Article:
As indicated at 104, channel numbers can be filtered by the numbers to which the cumulative channel-filter inputs are mapped. For example, the number mapped to the first channel-filter input (4) matches the first digit of each filtered channel number, and the number mapped to the second channel-filter input (2) matches the second digit of each filtered channel number. In this example, channels 4.2 and 42 are the only channel numbers that match the cumulative channel-filter inputs.
As indicated at 106, channel names can be filtered by the letter(s) to which the cumulative channel-filter inputs are mapped. For example, the letters mapped to the first channel-filter input (4=g, h, and i) match the first letter of each filtered channel name, and the letters mapped to the second channel-filter input (2=a, b, and c) match the second letter of each filtered channel name. In this example, HBO is the only channel name that matches the cumulative channel-filter inputs.
As indicated at 108, program names can be filtered by the letter(s) to which the cumulative channel-filter inputs are mapped. For example, the letters mapped to the first channel-filter input (4=g, h, and i) match the first letter of each filtered program name, and the letters mapped to the second channel-filter input (2=a, b, and c) match the second letter of each filtered program name. In this example, Galaxy Quest is the only program name that matches the cumulative channel-filter inputs.
As shown in FIG. 3, progressively filtered channel list 68′ presents the channels as narrowed by the first two cumulative channel-filter inputs.
Subsequent channel-filter inputs can result in further progressive filtering. For example, as demonstrated by arrow 110, a third cumulative channel-filter input can be received. This channel-filter input is mapped to the number 6 (and the letters m, n, and o). As shown at box 112, the channels can be filtered by channel number, channel name, and/or program name, as described above. In this case, progressively filtered channel list 68″ presents the channels as narrowed by the first three cumulative channel-filter inputs. Progressively filtered channel list 68″ includes a single option, because HBO is the only channel name that matches the cumulative channel-filter inputs. There is not a channel number or program name that matches the cumulative channel-filter inputs in this example.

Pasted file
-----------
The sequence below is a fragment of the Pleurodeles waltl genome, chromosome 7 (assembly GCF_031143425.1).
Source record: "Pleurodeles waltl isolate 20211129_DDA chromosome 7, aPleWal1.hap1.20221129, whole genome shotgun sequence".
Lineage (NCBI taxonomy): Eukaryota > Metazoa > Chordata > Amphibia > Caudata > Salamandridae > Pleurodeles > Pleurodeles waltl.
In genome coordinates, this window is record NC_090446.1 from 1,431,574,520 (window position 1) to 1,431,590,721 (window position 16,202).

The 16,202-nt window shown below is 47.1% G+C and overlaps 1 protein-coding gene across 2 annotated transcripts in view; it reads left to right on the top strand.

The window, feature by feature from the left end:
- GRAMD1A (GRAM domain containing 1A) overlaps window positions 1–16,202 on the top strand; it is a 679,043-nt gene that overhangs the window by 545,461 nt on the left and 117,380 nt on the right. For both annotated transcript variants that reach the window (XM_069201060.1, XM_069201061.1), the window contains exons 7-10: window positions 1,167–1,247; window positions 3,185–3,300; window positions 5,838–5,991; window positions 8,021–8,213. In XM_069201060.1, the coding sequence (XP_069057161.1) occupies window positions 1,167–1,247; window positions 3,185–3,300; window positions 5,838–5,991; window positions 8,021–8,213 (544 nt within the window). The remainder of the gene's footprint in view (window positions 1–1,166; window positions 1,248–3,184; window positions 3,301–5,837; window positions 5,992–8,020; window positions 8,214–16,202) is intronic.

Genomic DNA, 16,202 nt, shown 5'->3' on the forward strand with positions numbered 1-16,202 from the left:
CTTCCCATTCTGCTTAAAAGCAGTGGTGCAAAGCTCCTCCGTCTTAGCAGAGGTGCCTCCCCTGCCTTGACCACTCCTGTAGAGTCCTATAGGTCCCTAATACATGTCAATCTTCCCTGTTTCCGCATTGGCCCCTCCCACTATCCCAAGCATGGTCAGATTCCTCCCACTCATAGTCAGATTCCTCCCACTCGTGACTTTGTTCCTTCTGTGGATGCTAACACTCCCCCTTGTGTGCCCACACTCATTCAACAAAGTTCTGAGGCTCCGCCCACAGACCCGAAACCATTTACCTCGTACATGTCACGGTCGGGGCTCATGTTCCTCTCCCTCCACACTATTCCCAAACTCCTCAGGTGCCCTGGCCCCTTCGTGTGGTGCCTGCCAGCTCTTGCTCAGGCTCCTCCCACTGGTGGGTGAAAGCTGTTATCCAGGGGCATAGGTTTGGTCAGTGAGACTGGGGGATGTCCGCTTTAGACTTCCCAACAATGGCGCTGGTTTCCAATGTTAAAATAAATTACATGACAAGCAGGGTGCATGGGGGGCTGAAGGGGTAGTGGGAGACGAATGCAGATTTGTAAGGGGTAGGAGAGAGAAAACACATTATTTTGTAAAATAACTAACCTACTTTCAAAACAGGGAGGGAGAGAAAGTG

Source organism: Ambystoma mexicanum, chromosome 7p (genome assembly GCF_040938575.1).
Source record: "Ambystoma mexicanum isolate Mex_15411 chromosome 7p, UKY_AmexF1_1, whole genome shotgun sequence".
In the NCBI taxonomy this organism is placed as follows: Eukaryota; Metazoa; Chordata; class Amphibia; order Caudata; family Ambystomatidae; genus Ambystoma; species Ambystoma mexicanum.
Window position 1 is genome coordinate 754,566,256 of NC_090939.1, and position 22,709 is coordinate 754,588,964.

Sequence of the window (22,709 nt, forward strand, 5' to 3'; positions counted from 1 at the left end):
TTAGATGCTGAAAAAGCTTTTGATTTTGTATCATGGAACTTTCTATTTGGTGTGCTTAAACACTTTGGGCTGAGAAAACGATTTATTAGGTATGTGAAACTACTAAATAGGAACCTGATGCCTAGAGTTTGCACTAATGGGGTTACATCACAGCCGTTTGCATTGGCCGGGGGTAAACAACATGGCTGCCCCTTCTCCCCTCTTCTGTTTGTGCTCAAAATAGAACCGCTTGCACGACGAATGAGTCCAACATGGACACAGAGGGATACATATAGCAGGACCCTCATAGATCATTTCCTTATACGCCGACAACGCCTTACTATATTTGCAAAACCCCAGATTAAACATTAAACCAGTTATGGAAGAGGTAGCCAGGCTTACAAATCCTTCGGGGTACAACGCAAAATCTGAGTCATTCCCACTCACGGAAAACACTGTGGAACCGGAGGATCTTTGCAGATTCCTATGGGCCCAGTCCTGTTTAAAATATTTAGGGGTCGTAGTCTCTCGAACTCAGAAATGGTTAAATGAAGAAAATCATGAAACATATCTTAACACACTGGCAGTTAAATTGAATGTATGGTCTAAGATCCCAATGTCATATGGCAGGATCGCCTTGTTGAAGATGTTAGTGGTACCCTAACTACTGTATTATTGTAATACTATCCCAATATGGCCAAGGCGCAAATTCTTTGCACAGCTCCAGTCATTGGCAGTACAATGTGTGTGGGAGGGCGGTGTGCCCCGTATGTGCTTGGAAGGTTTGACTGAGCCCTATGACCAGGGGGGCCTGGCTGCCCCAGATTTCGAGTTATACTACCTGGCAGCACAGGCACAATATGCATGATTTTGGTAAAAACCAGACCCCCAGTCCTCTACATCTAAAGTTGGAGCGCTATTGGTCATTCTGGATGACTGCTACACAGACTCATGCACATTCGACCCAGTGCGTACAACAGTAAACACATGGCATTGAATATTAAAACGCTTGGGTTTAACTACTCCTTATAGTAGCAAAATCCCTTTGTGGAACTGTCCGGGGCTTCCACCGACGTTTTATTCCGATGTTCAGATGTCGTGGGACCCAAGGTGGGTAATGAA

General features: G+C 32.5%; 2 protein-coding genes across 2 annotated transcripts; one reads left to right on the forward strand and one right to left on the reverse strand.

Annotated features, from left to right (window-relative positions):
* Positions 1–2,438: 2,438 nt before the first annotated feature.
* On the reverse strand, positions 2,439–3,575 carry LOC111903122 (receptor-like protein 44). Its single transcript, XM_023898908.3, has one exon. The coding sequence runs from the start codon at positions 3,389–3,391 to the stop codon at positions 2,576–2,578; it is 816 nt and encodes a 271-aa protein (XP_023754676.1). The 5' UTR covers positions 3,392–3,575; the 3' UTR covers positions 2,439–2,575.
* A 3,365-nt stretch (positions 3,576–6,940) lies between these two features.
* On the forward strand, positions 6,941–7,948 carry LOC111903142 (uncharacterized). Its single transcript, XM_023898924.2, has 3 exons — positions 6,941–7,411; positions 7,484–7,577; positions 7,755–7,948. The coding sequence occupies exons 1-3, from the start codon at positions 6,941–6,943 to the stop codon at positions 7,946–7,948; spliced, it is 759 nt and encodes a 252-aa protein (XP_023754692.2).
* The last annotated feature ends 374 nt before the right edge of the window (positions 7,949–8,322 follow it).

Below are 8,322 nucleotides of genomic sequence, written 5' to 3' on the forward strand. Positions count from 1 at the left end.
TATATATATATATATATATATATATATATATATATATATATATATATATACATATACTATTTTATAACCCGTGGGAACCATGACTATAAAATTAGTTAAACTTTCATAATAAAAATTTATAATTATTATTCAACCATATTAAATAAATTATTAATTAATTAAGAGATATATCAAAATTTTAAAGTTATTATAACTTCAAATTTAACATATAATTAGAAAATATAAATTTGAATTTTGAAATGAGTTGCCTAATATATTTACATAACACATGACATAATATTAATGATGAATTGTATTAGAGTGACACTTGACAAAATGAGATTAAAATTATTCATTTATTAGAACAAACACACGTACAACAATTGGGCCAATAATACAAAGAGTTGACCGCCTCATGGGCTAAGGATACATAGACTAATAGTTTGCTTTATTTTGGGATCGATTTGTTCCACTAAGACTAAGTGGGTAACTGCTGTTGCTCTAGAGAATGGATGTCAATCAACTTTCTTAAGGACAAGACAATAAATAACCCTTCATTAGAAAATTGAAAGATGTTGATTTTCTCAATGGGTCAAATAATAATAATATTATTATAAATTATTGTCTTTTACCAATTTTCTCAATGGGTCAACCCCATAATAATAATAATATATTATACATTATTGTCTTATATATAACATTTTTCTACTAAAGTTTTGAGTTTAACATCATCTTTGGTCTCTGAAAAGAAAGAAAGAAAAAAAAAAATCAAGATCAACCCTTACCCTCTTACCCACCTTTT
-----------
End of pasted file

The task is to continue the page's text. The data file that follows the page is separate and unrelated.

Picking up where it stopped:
When a filtered channel list is narrowed to a single option, the content corresponding to that option can be automatically presented. In other words, the channel may be changed to display the programming from the selected channel. Such automatic selection can be performed immediately after the filtered channel list is narrowed to a single option, or a predetermined time after the filtered channel list is narrowed to a single option (e.g., 1 second delay). In the illustrated example, channel 501 is automatically presented.
It should be understood that automatic selection is not required. The channel filter can be configured so that the channel changes after a channel-selection input is received.
As described above, number keys 4, 2, and 6 are used to navigate to channel 501. According to the present disclosure, a user can navigate to channel 501 only by knowing that that channel is named HBO. The user does not need to know that HBO is channel 501. Furthermore, the user can navigate to a three digit channel by pressing a total of three buttons. In some cases, fewer buttons can be pressed. It is not necessary to first navigate to a program guide or other channel selection aid.